The Path to Abundance

This past week I spent a bit of time in two different worlds. I was in Toronto for IGNITE, a business achievement conference put on by Richard Robbins International it was unbelievable. At the conference, I was surrounded by the most successful people in my business, and the energy reflected that everyone was dedicated to attracting success and giving before receiving.

After the first day of the three day conference, I spent some time with my friends from my alma matter, the University of Toronto. Most of them are just finishing up their undergraduate degrees, and are figuring out what to do with their lives.

One of them is graduating this year and just landed an ‘awesome’ job as a researcher at a marketing firm making 40K a year plus benefits. One of them is going to do a Masters because he doesn’t know what he wants to do. Some are going to law school, because it’s what is expected of them. None of them know what they want to do.

Through speaking with a few of them one on one, it became clear that they all wanted to have a lot of money when they were thirty, but they didn’t want to work hard for it, nor did they have an idea of how to do it. They had no discipline, and no vision. They didn’t know why they wanted the money, just that they wanted it so they could have the ‘freedom’ to sit around and watch ESPN on a large screen plasma TV all day long.

I shared a message with them, one that Rich Robbins has given to me. What I shared with my friends has the potential to change their lives, and it has the potential to change yours if you grasp it. Freedom is being able to get yourself to do what you need to do when you need to do it.

For example, this past year I didn’t have the freedom to go to Italy for a month with my gorgeous girlfriend Sarah because I didn’t have the discipline to earn $200,000 in profit. Some people don’t have the freedom to play the piano, because they never had the discipline to take lessons and practice every day. Most people don’t have the freedom to send their children to a private school, drive a nice car or live in a nice home because they never had the discipline to be financially responsible.

The cool thing is that you can change this at any time. Once you make an irrevocable decision that today will not be like yesterday, you will start to do what you need to get where you want to go. I’ve made an irrevocable decision. I know that in 2007 I’ll have the freedom to continue with my dreams, because I have the discipline to build a great business.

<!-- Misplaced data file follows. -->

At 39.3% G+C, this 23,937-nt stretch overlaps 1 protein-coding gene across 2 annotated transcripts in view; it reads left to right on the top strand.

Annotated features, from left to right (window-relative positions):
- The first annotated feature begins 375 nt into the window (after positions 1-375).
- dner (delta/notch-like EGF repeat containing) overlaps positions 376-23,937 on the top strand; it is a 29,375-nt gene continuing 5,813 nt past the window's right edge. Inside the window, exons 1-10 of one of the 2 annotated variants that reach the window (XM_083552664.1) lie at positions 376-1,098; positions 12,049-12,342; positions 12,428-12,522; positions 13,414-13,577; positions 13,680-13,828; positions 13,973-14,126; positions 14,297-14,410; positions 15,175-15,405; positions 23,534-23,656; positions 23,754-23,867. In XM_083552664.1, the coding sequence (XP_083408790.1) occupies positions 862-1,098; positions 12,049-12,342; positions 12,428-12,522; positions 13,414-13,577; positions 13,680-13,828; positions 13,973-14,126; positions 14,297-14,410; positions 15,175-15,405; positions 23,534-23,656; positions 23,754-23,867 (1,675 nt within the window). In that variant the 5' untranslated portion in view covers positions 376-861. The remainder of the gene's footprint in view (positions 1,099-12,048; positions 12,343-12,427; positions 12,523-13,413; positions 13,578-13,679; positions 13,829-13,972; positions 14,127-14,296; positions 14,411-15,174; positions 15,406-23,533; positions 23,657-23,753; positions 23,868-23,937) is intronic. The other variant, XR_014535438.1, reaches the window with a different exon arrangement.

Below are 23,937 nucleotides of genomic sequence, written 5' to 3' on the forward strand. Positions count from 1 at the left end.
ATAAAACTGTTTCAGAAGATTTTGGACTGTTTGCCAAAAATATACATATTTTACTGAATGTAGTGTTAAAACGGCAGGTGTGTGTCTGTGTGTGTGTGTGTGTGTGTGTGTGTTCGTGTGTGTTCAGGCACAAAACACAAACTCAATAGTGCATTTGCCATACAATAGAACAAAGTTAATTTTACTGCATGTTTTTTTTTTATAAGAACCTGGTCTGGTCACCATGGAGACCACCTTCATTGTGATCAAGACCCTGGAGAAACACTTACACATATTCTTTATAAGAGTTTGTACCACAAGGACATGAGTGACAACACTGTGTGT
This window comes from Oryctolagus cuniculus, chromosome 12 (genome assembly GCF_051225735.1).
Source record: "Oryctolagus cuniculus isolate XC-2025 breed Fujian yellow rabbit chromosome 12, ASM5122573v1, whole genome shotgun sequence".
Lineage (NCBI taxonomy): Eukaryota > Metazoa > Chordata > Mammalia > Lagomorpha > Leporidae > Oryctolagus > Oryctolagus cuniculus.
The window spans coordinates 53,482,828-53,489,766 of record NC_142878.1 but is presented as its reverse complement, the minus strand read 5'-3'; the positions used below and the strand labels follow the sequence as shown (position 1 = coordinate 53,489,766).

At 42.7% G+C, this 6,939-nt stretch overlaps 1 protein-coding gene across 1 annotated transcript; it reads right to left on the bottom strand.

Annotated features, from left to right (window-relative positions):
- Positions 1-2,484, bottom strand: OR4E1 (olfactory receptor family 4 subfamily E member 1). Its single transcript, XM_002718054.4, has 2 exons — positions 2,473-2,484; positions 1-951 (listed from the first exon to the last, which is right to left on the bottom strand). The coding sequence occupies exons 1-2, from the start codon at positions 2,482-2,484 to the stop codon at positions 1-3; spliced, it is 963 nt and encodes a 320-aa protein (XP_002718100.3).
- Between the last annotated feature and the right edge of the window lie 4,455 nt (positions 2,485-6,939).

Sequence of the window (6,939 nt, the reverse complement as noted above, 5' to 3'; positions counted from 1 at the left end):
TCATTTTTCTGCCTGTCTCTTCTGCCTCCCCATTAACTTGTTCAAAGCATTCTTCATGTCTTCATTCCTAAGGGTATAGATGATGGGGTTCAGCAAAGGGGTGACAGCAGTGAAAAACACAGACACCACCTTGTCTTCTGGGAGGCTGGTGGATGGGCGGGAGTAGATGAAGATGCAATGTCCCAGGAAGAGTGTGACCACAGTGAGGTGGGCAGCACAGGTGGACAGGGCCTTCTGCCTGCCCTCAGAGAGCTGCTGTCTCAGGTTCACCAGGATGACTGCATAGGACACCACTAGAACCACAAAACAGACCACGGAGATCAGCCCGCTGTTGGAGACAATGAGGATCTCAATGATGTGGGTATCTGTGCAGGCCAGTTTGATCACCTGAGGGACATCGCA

Most people don’t success because they aren’t disciplined. Failure is errors in judgment repeated every day. Success is doing the small things every single day that will build a great business and an incredible life. Discipline is the path to abundance.

Benjamin Bach is a Wealth Building Consultant dedicated to building wealth for his clients through smart Real Estate investments. You can read his business blog atΒ and learn more about how to attract success into your life at his personal development blogΒ 


6 responses to “The Path to Abundance

  1. I think you have hit the nail on the head. Discipline is the most important feature in success. Ben, I think you were talking to the wrong friends though…

  2. I stumbled on your blog and was very struck by your post, but I don’t think we would see eye-to-eye about very much. I was repelled by the judgemental attitude implicit towards lack of material success (or success in anything). It isn’t possible for everyone to be hugely wealthy: there aren’t enough resources to go round and there always has to be someone changing the nappies and cleaning the toilets. I agree that individuals need to behave as though they can change their lives and I agree that discipline is a virtue we should all cultivate. Moral passivity does nobody any good. But a constant focus on a ‘success’ framed in material and financial terms causes anxiety and unhappiness, a constant measuring up against the person who’s just ahead in the race, not to mention a lack of understanding towards those less fortunate. There *are* people who are less fortunate. Maybe it wasn’t that I didn’t practice the piano enough. Maybe I was just tone deaf.

    As for your young friends who don’t know what they want to do, I can’t see the point of making loads of money if you hate what you do every day. It’s not a question of lack of discipline, but of making hard and lasting choices about what kind of person they want to be and what they want to do with their lives. It’s worth spending a bit of time over that. Having a big car is not really a meaningful life-goal.

    Anyway, good luck to you and I hope you love what you do and are thoroughly happy and contented…

  3. Somehow i missed the point. Probably lost in translation πŸ™‚ Anyway … nice blog to visit.

    cheers, Workingman.

  4. Chicken and rice cakes, interesting. I’ve only had dalkbal, the chicken feet, which I assume was in the same hot sauce as this. Not sure about the mus Click

Leave a Reply

Fill in your details below or click an icon to log in: Logo

You are commenting using your account. Log Out /  Change )

Google+ photo

You are commenting using your Google+ account. Log Out /  Change )

Twitter picture

You are commenting using your Twitter account. Log Out /  Change )

Facebook photo

You are commenting using your Facebook account. Log Out /  Change )


Connecting to %s